So, if France wants to sell its wine in Britain, there basically won’t be any extra costs involved in doing so — whereas if the US wanted to sell its wine in Britain, it would have to trade with the EU as a whole, and then have an additional trade deal with different taxes and additional payments to sell it in the UK too. As the biggest trade union in the world, some could say that the single market is quite a handy thing to be part of
Can we stay in the single market if we leave the EU?
Erm, no. Basically, the UK can’t stay in the single market without following the EU rules and regulations. If we did stay in the market but made our own rules, it wouldn’t be a single market anymore — it would be two markets, and that’s clearly not an option. So what do we do? Well, one option is regulatory alignment, which is a posh way of saying we align our rules with those of the EU so we can still have access to the single market. It’s a softer Brexit option that could help with access to the trade club, like Norway.
Norway has a deal with the EU which means they are a part of the customs union. Another word frequently
What does parliament keep voting on?
There seems to be some kind of vote going on in parliament every five minutes at the moment. First, there was the vote on the Chequers Deal, where Theresa May put her long-worked-on Brexit deal to parliament only for it to be historically defeated. The heaviest defeat of a Prime Minister in the democratic era, her deal was rejected by a resounding majority of 230. Ouch. Next, the Leader of the Opposition, Jeremy Corbyn called for a vote of no confidence, which the PM survived with a majority of 19.
Still in Brexit deadlock, recently there were yet more votes in the House of Commons. MPs voted for an amendment by 317 votes to 301 to pass Theresa May’s Brexit deal if she can negotiate changes to the Irish backstop. The Prime Minister promised to return to the Commons with a revised deal to vote on by 13th February and hailed a “substantial and sustainable” Commons majority for leaving the EU. The only problem is, the EU immediately said the backstop wasn’t open for re-negotiation; this could make it pretty tricky for the PM to get a revised deal for the Commons to vote on when the EU has already made it clear they aren’t going to budge.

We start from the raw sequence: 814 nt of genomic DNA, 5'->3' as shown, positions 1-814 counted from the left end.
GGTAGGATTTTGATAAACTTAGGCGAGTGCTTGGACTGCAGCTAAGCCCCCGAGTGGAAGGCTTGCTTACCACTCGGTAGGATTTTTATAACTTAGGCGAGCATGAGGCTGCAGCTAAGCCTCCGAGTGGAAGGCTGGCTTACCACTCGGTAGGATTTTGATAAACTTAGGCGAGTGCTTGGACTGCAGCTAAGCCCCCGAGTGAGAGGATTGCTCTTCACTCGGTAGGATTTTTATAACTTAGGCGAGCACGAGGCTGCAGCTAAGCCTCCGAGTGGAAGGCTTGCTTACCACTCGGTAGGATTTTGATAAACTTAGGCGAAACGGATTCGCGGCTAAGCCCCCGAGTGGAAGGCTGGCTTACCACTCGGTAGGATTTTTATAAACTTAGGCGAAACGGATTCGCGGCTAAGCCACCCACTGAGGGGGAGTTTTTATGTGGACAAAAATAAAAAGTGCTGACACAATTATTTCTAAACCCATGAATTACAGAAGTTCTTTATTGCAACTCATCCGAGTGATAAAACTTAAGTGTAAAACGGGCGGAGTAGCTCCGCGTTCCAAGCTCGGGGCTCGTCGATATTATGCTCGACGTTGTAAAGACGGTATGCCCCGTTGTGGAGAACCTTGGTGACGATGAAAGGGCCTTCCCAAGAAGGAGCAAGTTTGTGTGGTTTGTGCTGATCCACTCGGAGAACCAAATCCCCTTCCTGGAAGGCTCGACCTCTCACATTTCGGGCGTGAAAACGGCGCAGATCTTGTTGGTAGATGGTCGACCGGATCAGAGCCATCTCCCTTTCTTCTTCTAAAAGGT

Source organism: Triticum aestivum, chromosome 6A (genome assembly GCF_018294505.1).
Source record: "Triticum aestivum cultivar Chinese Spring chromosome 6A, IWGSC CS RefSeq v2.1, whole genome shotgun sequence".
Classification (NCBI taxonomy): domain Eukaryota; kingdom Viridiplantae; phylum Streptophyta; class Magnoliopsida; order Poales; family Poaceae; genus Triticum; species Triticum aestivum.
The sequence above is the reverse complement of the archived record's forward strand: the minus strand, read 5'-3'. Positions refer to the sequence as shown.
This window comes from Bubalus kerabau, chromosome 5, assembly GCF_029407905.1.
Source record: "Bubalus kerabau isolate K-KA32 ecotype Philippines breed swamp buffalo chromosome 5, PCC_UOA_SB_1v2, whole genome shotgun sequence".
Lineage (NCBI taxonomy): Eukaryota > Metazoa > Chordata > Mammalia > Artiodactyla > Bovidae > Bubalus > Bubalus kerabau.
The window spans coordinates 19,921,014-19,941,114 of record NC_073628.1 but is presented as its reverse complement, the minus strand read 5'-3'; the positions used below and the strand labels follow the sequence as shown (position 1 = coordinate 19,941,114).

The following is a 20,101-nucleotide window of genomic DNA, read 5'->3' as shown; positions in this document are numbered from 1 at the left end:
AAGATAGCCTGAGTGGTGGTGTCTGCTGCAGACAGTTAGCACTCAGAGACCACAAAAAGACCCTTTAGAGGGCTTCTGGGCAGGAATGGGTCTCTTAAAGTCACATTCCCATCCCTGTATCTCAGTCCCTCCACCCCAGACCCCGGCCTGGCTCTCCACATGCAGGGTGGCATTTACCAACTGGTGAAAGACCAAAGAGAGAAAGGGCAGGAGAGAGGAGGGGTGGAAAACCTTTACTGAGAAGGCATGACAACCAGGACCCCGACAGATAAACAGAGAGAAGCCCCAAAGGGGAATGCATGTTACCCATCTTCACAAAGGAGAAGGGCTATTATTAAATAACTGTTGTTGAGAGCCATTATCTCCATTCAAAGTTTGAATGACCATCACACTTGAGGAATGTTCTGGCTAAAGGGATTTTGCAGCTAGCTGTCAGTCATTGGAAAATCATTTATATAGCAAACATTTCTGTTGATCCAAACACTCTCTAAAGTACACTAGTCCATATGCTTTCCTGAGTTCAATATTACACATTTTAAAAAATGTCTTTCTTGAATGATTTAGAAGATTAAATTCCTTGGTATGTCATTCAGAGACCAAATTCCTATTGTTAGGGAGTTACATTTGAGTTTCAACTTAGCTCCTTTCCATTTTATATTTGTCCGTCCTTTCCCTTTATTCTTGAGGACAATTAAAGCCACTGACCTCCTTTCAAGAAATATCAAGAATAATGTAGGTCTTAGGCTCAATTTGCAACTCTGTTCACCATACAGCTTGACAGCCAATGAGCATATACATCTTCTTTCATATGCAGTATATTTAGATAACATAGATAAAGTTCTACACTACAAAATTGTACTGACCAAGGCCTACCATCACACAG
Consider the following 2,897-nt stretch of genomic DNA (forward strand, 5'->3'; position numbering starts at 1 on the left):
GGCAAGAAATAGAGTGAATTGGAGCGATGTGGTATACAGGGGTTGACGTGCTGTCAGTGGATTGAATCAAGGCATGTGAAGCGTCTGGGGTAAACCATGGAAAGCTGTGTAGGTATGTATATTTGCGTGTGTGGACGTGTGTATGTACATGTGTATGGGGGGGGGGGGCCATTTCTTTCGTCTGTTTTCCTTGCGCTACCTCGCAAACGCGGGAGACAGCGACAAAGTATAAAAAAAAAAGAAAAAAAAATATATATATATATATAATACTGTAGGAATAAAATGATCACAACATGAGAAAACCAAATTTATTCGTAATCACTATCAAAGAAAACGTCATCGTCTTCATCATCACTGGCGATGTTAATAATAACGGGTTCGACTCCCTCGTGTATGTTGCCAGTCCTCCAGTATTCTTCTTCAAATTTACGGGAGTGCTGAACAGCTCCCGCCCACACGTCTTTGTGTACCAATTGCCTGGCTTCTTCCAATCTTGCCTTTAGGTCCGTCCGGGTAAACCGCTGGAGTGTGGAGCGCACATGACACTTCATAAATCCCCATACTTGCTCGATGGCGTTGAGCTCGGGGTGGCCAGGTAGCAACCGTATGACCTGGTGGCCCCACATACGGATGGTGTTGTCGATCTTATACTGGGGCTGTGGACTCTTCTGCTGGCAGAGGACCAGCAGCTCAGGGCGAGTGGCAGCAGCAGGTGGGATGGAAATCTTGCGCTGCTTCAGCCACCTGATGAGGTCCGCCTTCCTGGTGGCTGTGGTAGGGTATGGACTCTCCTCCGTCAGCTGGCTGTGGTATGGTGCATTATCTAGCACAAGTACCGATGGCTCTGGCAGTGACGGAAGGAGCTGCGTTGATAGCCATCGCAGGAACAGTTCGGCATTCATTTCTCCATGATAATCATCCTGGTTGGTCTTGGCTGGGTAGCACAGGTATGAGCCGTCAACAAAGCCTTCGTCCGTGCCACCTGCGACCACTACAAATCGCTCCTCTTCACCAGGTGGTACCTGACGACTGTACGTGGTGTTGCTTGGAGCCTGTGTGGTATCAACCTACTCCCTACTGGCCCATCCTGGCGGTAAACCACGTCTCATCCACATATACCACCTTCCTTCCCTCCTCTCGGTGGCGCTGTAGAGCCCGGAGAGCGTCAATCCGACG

What does this all mean? Basically, that as Theresa May heads back to Brussels for the billionth time, the Brexit saga continues to limp along. The Commons rejected a vote to extend Article 50 beyond the end of March, which means that D-Day is still looming in just two months time. And with No Deal looking more likely, the pound has dropped pretty sharply too.
As the drama continues to unfold, stay tuned for ‘Part Two’ of this blog series – what does Brexit mean for the UK? – where we look in more detail at the impact Brexit will have on our day-to-day lives. No need to panic, though! W